Here's Windsor-Smith's description of the story:
There is hardly any comic-book type action in my story. Ben Grimm is showing signs of what the psychiatric field terms dissociation (opposite of association: in the hip meaning of having things -- one's self -- together. Dissociation is the opposite: of losing one's sense of self). While Ben Grimm has come to terms with his man/monster public image, his inner self is deeply disturbed. Due to this, and over time, Ben has become susceptible to intense neurosis. Ben's shattered self-regard is depicted in the two-page nightmare montages that open each story. In these scenes we see Ben literally falling apart as he pleads with the members of the FF (and his lady friend Alicia Masters) to show compassion for him. 
In the first story, as Reed and Sue and Johnny are about to take summer vacations, Ben receives a letter from a Madison Avenue talent agency offering to represent him in the lucrative field of celebrity commercial endorsement. This otherwise anomalous solicitation is the springboard for the entire story. After his fellow Fantastics depart on their vacations, Ben is left alone in the city, dealing with his discontent and his loneliness. After a calamitous water-borne emergency and much misguided rumination, he decides to quit the superhero game and the FF in particular to turn his "inimitable charisma" to show business. Despite the gravity of a plot describing Ben Grimm's psychological unravelling, this story is told as a comedy.
My concept for publication is to present the work in a single volume (HC and TPB) with editorial material explaining the history of the story and including the many visual out-takes culled from over the years. This will not only be rewarding in an historical way but will allow a smoother transition from the look and sound of my 1980s work to my somewhat-different style of 2005.

Ooh, I so much want this to become a reality.  Maybe one day.

Friday, April 22, 2011

new art for FUBAR: volume 2

FUBAR: Volume 1, the World War II zombie epic, is out in force now, and dare I say it, taking the world by storm.  Volume 2 is currently in the works, and I'm set to have a larger presence in this book than in the first (as in, I'll have more than one page of material in it, God willing).  I'm currently working on a story titled "Life Preservers" with artist Mario Wytch, and I thought I'd share some of the art.  Here's page two:

Exciting stuff!  Mario is really putting some great work in on these pages and I'm sure the thing will look great once it's all complete.  Headmaster Jeff McComsey will, I believe, be greyscaling these pages before the lettering takes place.  Here's some thumbnails for different pages in the tale:

I can't say for certain, but I believe that FUBAR: Volume 2 is set to come out this fall, and it'll be a bigger collection than the first.  This is a fun project that will hopefully spread out into a third volume (one step at a time, I know).  Once I know more about this and get new art, I'll post it up for all to see...and enjoy.  Yes.

Wednesday, April 20, 2011

Primordial Soup, uh..."webcomic"? with Mike Harvey, plus "Weird Al" Yankovic's new song!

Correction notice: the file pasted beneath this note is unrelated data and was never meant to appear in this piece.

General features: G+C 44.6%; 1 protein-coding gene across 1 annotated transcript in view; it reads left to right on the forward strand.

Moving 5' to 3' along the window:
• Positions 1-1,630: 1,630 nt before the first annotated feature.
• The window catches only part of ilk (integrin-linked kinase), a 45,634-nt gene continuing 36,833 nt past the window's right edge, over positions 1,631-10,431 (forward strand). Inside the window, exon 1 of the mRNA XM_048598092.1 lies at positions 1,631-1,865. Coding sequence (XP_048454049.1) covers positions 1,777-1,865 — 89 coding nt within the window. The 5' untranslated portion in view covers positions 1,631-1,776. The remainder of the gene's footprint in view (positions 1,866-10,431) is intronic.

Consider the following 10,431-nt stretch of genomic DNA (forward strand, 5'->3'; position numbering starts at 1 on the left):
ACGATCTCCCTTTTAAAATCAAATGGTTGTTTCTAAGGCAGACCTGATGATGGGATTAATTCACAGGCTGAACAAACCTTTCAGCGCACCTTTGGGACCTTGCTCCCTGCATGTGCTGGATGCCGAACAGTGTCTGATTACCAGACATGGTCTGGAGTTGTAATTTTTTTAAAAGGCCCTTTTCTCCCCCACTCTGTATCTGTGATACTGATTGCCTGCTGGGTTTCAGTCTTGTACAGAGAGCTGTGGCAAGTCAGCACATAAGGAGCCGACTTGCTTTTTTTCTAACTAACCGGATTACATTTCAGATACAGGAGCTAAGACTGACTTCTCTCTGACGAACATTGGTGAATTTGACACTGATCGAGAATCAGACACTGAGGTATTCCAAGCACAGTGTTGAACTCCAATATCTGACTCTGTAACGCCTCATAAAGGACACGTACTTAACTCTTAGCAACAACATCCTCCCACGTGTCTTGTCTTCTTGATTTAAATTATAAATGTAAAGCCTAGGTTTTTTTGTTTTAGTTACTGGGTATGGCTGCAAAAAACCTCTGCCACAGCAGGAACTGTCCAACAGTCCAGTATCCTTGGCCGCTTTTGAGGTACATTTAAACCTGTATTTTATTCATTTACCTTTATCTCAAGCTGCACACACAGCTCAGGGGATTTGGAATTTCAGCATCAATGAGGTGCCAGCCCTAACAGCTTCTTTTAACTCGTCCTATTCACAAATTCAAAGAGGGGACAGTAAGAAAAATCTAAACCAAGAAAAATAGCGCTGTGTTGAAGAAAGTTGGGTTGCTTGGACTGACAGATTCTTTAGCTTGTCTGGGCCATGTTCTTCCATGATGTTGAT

Several years ago, soon after "Eye of the Beholder" was published in Strip Search, I took stock of my comic book aspirations and realized that beyond writing half-developed scripts I had NO clue as to the process that went on to put a comic together.  Beyond this, I had no idea how I would ever again convince an artist to work with me on one of those half-developed ideas (some things never change, I suppose).  In a (perhaps rare) moment of proactivity, I decided to figure it out by putting a short comic together, and I was helped by my friend Mike Harvey, who just so happened to be one of the only people I knew with a digital camera.

The result is as you see below: despite our low level of sophistication, and despite the fact that we decided to go with extremely clever pseudonyms rather than give our actual names, I think that the two of us put a fun short story together.  It's not earth-shattering or anything like that, but hey, it was fun.

The one constant background was just a close up of a section of my back yard juxtaposed with a shot of the sky (the volcano looking image is just a's a happy coincidence that it turned out as well as it did).  Mike himself drew the caveman that serves as possibly the best joke of the story.  The dividing cells and the Mr. Bill-esque character were...I don't know, Play-Doh?  My sister helped with creating that little guy, hence the "special thanks" credit.  And the relatively giant godlike mine.

Mike and I took a short drive to my college's computer lab, which had a number of Macs with editing software loaded on 'em.  We downloaded some generic Blambot fonts and even some template speech balloons, which look better than some of the balloons I make now that I know how to do them myself.

All in all, not bad for something that was cobbled together with little or no experience.  Check it out!

Mike recently painted a Mini-Marvel style rendition of the Yeti that you can see here.

Also, "Weird Al" Yankovic has a new song, "I Perform This Way"!  This has nothing to do with the above post.  I just love Weird Al and this new song means that a new album will be on the way soon.  Al has a blog that he updates every once in a while, and if you want to read about this new song and why it almost didn't get released, you can find that here.  Listen to the song on below.


Tuesday, April 19, 2011

Wagon Wheel Comics at the Motor City Comic Con!

I took a cursory glance at the website for Detroit's Motor City Comic Con yesterday and saw that, hey, apparently I'm going to be there this May!  I applied a while ago but hadn't heard anything from the show organizers since, but seeing my name on the "guest" list clears things up a bit.  I even made the front page, which is either a signal of my rising star in comic fandom or a sign that bigger talent that will push my listing to the back is still yet to be announced.  Take a peek!